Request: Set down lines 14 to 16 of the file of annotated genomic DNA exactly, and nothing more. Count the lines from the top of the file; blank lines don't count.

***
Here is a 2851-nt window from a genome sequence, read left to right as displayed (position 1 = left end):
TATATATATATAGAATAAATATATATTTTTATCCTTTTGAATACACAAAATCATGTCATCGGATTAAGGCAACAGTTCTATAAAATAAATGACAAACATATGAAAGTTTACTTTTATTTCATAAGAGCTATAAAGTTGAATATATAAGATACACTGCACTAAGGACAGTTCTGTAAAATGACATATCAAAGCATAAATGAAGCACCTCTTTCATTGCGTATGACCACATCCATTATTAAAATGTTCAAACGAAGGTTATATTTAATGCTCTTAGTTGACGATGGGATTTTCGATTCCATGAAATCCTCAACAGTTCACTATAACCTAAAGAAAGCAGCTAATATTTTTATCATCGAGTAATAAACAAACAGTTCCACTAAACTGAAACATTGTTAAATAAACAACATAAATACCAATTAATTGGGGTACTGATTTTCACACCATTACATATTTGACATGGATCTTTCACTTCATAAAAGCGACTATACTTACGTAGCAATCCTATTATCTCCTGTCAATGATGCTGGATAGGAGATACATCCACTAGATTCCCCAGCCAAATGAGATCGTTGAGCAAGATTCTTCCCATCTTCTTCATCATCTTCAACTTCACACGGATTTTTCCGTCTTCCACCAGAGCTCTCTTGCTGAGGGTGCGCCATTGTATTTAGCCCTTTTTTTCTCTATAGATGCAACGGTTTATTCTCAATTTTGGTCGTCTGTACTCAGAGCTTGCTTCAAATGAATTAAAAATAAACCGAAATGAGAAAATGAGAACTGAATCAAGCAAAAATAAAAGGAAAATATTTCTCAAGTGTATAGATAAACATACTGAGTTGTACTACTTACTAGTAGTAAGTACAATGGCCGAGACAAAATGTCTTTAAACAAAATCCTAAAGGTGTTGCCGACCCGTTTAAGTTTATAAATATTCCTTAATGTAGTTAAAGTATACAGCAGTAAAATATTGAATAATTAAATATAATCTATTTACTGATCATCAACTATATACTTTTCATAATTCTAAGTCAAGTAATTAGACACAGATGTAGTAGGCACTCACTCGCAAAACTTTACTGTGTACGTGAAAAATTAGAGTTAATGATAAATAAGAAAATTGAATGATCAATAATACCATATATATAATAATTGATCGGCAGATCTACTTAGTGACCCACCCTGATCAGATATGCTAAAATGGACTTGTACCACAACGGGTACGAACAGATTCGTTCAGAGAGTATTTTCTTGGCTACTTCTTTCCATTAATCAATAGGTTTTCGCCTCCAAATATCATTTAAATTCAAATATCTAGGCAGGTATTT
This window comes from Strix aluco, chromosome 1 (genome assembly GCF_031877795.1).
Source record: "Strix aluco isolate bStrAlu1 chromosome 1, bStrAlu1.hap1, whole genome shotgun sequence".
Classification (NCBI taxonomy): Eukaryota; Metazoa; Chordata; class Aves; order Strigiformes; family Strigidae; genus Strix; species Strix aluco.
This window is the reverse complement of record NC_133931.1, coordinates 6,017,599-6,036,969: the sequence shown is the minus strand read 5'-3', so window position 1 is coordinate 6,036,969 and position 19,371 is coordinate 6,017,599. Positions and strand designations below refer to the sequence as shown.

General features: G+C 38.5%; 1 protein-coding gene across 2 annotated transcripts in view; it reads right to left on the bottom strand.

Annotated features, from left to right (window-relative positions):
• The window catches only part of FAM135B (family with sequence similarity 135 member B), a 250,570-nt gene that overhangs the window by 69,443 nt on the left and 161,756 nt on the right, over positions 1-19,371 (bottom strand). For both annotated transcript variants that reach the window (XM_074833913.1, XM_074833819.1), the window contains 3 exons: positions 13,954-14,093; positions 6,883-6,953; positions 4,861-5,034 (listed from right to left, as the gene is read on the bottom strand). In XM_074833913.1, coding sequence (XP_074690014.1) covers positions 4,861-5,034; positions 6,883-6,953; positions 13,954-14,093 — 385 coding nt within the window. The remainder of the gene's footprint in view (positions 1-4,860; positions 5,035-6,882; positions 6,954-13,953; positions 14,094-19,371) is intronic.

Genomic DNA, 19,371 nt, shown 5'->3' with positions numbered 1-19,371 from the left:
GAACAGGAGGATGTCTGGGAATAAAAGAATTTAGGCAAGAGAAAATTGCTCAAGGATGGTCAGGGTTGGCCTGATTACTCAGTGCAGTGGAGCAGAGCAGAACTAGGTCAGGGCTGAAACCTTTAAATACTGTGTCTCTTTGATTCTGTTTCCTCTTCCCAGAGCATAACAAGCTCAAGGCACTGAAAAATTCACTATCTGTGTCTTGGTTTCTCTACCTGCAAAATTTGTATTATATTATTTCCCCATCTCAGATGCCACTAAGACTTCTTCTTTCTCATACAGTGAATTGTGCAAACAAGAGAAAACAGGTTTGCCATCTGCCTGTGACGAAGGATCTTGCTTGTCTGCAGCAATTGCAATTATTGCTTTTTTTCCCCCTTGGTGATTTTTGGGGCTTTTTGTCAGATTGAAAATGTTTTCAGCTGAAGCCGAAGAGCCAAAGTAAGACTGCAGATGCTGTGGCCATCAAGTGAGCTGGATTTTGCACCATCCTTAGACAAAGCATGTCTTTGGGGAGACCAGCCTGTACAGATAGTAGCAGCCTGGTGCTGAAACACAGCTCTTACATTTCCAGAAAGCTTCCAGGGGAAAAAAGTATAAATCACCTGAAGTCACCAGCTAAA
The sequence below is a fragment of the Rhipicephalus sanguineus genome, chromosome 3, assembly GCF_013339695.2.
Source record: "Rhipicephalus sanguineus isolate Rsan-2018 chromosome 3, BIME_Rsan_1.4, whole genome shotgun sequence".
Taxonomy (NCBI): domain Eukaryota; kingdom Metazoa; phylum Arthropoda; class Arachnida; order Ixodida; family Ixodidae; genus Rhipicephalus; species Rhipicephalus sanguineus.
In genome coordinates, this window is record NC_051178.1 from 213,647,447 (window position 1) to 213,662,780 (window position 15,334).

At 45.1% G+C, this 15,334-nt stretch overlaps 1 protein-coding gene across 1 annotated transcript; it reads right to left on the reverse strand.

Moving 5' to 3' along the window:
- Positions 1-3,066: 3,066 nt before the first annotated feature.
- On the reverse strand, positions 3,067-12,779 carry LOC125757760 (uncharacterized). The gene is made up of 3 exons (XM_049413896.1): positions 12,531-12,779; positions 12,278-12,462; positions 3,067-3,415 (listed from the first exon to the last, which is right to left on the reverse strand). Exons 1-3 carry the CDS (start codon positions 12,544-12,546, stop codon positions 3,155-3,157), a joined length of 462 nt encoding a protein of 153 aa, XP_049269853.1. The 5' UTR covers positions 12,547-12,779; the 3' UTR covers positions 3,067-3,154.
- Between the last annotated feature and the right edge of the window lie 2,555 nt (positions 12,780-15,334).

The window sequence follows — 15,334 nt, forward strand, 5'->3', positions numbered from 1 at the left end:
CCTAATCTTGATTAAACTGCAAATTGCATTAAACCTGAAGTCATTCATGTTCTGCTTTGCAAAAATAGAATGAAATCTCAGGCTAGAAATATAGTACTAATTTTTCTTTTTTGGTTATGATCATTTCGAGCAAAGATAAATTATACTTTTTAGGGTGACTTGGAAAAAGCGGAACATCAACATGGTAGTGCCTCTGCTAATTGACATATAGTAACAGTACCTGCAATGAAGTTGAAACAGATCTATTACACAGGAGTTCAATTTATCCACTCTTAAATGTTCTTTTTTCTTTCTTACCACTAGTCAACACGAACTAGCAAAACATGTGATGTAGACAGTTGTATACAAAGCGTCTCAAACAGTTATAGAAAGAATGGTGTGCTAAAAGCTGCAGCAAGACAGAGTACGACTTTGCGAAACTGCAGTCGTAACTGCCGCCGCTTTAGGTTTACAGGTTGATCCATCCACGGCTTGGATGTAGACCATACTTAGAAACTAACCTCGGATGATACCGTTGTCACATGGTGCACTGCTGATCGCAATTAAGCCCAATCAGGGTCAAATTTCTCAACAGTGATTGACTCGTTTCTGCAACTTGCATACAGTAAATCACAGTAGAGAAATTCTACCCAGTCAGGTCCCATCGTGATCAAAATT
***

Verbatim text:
Taxonomy (NCBI): domain Eukaryota; kingdom Metazoa; phylum Arthropoda; class Arachnida; order Ixodida; family Ixodidae; genus Rhipicephalus; species Rhipicephalus sanguineus.
In genome coordinates, this window is record NC_051178.1 from 213,647,447 (window position 1) to 213,662,780 (window position 15,334).

At 45.1% G+C, this 15,334-nt stretch overlaps 1 protein-coding gene across 1 annotated transcript; it reads right to left on the reverse strand.